- The company is under great pressure to invest the money to drive strong growth. Late-stage investors don’t give you money to put in the bank at 0.2% interest. They want you to invest it, typically over the next 2-3 years, implying something like an insane $15 to $20M/quarter burn rate.
- As a result of this spending pressure the company gets inverted — instead of making a plan and finding money to finance it, the company gets a pile of money and then needs to figure out how to spend it. This is backwards.
- The company over-expands and over-invests. You end up in 10 countries not 3. You double your employee base in 9 months. You sign up not just for projects 1-3, but for 4-9 as well. It sounds great until you realize that half your countries are executing the wrong strategy, half the new employees can’t articulate the company message, and that projects 4-9 were down-the-list for a reason: they were dubious ideas that shouldn’t have been funded in the first place.
- The soon-to-be-former CEO develops a sudden interest in spending more time with his/her family. A new CEO is hired to “bring focus” to the situation. He/she ceases operations in 5 of the countries, lays off 35% of the employees, and shuts down projects 4-9.
The Math Behind the Problem: Expectations and Power
In this post on the Silicon Valley hype machine, I argued that unicorns were the product of three trends:
- The cost and hassle of being a public company. Why go public if you don’t have to?
- The ability to raise formerly IPO-sized rounds in the private markets.
- A generally frothy environment in late-stage financing .
This got me thinking about what really differentiates a $100M IPO from a $100M late-stage private financing. Benchmark Capital’s Bill Gurley recently did a great post on this precise subject where he points out several major differences:
- The private round has far less scrutiny due to lack of an IPO process. The numbers in a financing deck may not be the same numbers that would have been in the S-1.
- In the private financing, the money is much more likely to have perverse effects on operating discipline (as I detailed above).
- In an IPO the company usually ends up with a single class of (common) stock, putting everyone on an equal footing. The $100M private round will be preferred stock, with strings attached in the form of liquidation preferences. This creates a difference between a common stockholder’s nominal and effective ownership positions and — if the business subsequently gets in any trouble — can literally wipe out the value of the common stock in an M&A exit scenario. This can be devastating for employees who typically are unaware of the terms (e.g., multiple and/or participating preferences) that create the gap between nominal and effective ownership.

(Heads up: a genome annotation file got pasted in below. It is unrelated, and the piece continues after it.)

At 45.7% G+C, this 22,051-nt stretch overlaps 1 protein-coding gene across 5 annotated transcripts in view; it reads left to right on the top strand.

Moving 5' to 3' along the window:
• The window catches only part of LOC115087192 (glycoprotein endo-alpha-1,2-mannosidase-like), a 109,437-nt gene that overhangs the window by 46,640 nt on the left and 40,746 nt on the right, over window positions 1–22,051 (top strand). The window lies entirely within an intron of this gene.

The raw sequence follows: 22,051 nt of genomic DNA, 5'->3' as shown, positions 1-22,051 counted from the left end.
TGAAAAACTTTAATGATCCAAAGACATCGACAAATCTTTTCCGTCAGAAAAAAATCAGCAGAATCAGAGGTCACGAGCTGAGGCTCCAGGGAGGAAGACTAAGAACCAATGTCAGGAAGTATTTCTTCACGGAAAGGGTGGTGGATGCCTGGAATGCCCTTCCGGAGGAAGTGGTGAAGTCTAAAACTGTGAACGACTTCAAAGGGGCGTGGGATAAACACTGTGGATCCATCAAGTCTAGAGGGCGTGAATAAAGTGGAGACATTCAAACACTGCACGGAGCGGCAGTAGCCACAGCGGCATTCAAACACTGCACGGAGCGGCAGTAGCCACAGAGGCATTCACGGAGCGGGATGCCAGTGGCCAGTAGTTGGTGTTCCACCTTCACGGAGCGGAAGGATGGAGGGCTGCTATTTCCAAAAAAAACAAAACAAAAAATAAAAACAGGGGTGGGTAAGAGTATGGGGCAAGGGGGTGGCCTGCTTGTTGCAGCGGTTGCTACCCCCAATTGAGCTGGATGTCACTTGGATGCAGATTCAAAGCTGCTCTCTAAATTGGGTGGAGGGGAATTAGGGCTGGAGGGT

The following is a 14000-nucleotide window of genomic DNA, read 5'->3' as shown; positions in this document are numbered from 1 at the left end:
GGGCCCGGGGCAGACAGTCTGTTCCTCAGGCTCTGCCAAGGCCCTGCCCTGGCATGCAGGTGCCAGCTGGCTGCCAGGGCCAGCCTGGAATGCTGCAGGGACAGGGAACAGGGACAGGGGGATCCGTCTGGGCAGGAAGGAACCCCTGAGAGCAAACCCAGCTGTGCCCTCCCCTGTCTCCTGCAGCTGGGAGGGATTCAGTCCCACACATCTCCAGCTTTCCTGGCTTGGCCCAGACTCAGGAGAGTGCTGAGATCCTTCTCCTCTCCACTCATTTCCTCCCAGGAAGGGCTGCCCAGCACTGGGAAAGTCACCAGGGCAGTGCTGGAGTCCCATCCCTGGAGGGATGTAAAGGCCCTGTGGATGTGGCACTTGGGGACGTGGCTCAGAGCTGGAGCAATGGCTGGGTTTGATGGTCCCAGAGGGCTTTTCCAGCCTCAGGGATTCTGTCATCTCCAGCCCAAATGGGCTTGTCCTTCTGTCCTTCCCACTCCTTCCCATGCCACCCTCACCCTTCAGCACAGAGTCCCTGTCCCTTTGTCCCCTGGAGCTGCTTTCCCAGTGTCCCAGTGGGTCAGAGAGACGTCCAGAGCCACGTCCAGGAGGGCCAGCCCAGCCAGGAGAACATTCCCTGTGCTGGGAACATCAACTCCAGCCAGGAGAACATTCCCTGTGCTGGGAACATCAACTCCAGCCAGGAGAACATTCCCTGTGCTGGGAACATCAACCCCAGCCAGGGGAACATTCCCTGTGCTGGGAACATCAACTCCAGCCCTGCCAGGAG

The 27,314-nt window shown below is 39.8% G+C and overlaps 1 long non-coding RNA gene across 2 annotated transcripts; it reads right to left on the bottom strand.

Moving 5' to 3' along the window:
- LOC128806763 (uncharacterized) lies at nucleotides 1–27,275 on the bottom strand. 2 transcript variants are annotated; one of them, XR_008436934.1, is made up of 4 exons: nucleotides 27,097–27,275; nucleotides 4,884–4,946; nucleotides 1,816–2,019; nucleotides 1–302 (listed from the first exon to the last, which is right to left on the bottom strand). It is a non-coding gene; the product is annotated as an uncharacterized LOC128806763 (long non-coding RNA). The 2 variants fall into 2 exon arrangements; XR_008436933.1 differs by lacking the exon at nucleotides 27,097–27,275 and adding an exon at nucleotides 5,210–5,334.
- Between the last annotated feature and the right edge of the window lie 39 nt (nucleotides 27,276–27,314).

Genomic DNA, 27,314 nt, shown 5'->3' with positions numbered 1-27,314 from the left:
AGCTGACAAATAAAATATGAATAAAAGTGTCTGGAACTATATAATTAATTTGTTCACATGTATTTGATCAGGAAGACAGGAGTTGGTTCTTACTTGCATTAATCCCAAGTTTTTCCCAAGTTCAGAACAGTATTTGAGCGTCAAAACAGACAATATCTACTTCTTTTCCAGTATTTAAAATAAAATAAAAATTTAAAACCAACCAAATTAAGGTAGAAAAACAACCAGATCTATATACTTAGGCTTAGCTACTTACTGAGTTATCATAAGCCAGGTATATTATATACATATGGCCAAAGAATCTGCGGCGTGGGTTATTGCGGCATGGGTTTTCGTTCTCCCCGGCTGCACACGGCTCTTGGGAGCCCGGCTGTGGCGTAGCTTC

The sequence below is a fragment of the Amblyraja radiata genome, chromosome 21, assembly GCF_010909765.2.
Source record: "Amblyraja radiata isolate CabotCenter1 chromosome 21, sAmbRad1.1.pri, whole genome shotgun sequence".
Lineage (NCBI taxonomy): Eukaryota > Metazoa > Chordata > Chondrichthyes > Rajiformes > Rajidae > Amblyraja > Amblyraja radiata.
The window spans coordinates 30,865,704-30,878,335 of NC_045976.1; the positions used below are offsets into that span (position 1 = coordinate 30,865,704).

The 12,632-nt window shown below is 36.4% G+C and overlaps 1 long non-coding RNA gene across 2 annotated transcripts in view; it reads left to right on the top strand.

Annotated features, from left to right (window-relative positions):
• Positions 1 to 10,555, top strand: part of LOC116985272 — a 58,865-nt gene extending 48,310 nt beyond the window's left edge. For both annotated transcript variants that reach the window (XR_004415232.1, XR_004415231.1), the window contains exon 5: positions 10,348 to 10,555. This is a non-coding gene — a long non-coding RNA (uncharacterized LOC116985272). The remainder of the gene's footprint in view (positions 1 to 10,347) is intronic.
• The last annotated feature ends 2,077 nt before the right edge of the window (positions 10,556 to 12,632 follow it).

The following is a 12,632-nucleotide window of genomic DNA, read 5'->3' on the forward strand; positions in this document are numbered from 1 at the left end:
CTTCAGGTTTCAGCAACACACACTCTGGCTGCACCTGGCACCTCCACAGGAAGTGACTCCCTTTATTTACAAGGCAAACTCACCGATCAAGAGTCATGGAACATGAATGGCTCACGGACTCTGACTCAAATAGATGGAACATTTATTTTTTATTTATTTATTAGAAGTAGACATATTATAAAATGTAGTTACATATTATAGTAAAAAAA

While I think Bill’s post his excellent, I think he missed two factors that are particularly important from the CEO’s perspective: expectations and power. Specifically, what are the go-forward expectations for the stock and what is the power of the people who have them?
In the IPO scenario, there is a short-term expectation of an immediate pop in the stock price, which is conveniently handled by the endemic under-pricing of IPOs. So, assuming that takes care of itself through the usual process, what are the general expectations of an IPO stock after that, say during the next three years?
I spent some time researching this, looking at several studies and reviewing the capital asset pricing model. Since I didn’t find any authoritative source (and since many IPOs actually under-perform), I will somewhat arbitrarily suggest that an public-market investor would be happy with a 20 to 25% annual return on an IPO stock purchased a few days after the offering. I would be.
What does our late-stage private investor want? Everybody knows that: the rule of threes. They want a 3x return over 3 years. That’s a 44% annual return. And, in today’s markets, that will often be atop a considerably higher initial valuation.
So the first big difference is about expectations. Our private buyer expects roughly double the return of our public buyers.
The second big difference is about power: who, exactly, wants that return?
- In the IPO scenario, it’s a series of portfolio managers at institutions like Fidelity who each own positions worth single-digit millions. If they get mad at you, they can sell their shares or their sell-side analysts can downgrade the stock.
- In the private scenario, it’s a board member from a VC/PE firm that owns maybe $75M worth of stock. If they get mad at you, they can try to fire the CEO at the next board meeting.
So other than getting an investor with infinitely more power seeking double the return, in an environment with far less scrutiny over the numbers, in a situation more likely to cause a loss of operational discipline, and the use of structure / preferences that create potentially large gaps between nominal and effective ownership, there’s no real difference between doing a $100M private round and an IPO.
Well, at least the CEO can sometimes sell into the late-stage round. He or she may well need to.